A PEEP THROUGH AN IRON GRATING.—THE LONELY PRISONER IN HIS DUNGEON.—THE MYSTERY.
Without forestalling the interest of our story, or recording a fact in its wrong place, we now call our readers’ attention to a circumstance which may, at all events, afford some food for conjecture.
Some distance from the Hall, which, from time immemorial, had been the home and the property of the Bannerworth family, was an ancient ruin known by the name of the Monks’ Hall.
It was conjectured that this ruin was the remains of some one of those half monastic, half military buildings which, during the middle ages, were so common in almost every commanding situation in every county of England.
At a period of history when the church arrogated to itself an amount of political power which the intelligence of the spirit of the age now denies to it, and when its members were quite ready to assert at any time the truth of their doctrines by the strong arm of power, such buildings as the one, the old grey ruins of which were situated near to Bannerworth Hall, were erected.
Ostensibly for religious purposes, but really as a stronghold for defence, as well as for aggression, this Monks’ Hall, as it was called, partook quite as much of the character of a fortress, as of an ecclesiastical building.
The ruins covered a considerable extent, of ground, but the only part which seemed successfully to have resisted the encroaches of time, at least to a considerable extent, was a long, hall in which the jolly monks no doubt feasted and caroused.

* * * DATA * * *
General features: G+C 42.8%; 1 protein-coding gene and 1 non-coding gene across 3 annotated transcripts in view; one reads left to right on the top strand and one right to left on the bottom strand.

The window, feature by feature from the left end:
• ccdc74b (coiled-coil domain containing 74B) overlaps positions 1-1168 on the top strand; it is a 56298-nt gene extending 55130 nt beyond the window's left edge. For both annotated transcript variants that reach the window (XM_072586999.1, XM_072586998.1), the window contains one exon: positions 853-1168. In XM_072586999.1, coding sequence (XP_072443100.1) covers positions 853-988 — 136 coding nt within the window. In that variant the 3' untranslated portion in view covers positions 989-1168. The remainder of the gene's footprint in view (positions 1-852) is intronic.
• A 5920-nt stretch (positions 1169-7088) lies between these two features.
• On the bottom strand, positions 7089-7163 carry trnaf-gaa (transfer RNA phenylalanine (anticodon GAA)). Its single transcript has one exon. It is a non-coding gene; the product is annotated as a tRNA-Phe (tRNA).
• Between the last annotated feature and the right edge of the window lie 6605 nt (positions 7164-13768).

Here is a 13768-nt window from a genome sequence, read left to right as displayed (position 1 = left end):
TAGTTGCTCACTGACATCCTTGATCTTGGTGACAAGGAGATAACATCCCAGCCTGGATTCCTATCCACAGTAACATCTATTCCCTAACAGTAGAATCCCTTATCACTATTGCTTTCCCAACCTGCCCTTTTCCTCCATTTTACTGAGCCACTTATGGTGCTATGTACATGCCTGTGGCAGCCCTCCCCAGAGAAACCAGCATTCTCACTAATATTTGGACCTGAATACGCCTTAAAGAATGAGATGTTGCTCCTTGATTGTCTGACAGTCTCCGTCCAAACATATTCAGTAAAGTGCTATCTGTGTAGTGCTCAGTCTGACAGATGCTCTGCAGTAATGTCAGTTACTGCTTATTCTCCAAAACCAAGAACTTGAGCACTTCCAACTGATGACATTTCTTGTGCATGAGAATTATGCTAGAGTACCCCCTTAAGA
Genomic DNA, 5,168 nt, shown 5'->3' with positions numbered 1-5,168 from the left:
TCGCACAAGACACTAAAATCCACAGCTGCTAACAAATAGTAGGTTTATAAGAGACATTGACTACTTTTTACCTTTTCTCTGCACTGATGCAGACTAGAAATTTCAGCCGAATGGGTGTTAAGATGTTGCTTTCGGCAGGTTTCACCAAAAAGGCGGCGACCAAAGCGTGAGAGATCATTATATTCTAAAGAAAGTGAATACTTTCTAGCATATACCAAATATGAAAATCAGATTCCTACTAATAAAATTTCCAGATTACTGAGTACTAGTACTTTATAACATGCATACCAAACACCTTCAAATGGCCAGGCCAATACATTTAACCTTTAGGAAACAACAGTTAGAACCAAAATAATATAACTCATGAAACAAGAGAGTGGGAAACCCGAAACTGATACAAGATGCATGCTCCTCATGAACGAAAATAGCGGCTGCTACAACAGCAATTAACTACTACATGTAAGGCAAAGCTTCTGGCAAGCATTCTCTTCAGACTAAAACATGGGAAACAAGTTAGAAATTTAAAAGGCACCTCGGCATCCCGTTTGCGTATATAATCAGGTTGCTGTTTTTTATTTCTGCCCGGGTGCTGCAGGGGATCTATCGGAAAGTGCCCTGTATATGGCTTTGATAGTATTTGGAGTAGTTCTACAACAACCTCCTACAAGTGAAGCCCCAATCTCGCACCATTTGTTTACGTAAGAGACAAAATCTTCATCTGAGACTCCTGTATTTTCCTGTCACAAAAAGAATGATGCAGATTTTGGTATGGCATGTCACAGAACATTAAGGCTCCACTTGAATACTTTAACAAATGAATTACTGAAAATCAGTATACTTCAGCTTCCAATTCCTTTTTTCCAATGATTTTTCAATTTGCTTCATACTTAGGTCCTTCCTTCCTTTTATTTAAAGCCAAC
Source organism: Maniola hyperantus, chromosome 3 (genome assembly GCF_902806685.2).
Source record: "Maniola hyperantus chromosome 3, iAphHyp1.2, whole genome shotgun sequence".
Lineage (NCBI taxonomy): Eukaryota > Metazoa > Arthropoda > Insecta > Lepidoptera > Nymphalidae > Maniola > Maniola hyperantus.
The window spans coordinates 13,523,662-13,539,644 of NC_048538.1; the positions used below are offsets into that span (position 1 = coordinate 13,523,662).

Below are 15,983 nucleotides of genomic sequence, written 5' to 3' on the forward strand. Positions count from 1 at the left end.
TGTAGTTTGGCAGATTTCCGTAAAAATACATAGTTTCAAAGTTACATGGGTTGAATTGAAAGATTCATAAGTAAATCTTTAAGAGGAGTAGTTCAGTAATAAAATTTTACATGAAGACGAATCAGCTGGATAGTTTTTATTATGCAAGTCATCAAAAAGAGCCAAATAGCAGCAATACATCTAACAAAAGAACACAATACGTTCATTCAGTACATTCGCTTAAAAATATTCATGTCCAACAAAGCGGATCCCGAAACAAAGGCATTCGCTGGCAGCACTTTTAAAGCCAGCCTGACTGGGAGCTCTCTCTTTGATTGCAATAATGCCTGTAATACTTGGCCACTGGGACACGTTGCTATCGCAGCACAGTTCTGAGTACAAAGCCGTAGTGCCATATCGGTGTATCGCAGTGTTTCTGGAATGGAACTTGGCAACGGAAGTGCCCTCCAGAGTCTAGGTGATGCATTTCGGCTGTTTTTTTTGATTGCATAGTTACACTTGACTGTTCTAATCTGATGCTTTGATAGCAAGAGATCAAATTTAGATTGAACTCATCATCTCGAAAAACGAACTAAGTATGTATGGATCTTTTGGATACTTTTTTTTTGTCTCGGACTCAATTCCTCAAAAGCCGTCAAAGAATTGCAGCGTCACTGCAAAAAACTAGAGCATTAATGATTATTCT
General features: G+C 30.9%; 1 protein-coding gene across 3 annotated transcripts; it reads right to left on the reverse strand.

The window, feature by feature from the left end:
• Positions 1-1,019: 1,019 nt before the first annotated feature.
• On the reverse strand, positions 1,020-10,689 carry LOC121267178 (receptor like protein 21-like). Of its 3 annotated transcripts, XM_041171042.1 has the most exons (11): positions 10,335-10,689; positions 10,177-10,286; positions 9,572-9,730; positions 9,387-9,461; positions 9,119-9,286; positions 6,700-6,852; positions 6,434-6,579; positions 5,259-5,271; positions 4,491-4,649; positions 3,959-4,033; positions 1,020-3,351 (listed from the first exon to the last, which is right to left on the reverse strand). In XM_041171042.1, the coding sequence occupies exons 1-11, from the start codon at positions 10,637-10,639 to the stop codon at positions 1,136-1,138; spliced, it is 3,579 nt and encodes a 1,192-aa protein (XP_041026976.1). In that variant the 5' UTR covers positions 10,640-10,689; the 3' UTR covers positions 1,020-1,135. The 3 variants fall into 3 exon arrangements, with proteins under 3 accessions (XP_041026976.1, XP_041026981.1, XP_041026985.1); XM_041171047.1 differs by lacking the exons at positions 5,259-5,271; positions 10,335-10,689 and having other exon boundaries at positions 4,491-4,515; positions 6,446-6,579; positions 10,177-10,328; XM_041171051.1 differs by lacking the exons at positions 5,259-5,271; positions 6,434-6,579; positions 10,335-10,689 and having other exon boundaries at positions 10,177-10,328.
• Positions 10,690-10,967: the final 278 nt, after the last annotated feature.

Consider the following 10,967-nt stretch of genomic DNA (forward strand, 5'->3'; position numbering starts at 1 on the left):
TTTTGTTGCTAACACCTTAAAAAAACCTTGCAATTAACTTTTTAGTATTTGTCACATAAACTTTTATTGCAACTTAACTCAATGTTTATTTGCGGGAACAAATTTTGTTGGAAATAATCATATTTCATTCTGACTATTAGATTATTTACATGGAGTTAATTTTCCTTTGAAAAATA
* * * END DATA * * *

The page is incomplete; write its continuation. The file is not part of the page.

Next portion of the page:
Adjoining to this hall, were the walls of other parts of the building, and at several places there were small, low, mysterious-looking doors that led, heaven knows where, into some intricacies and labyrinths beneath the building, which no one had, within the memory of man, been content to run the risk of losing himself in.
It was related that among these subterranean passages and arches there were pitfalls and pools of water; and whether such a statement was true or not, it certainly acted as a considerable damper upon the vigour of curiosity.
This ruin was so well known in the neighbourhood, and had become from earliest childhood so familiar to the inhabitants of Bannerworth Hall, that one would as soon expect an old inhabitant of Ludgate-hill to make some remark about St. Paul’s, as any of them to allude to the ruins of Monks’ Hall.
They never now thought of going near to it, for in infancy they had spoiled among its ruins, and it had become one of those familiar objects which, almost, from that very familiarity, cease to hold a place in the memories of those who know it so well.
It is, however, to this ruin we would now conduct our readers, premising that what we have to say concerning it now, is not precisely in the form of a connected portion of our narrative.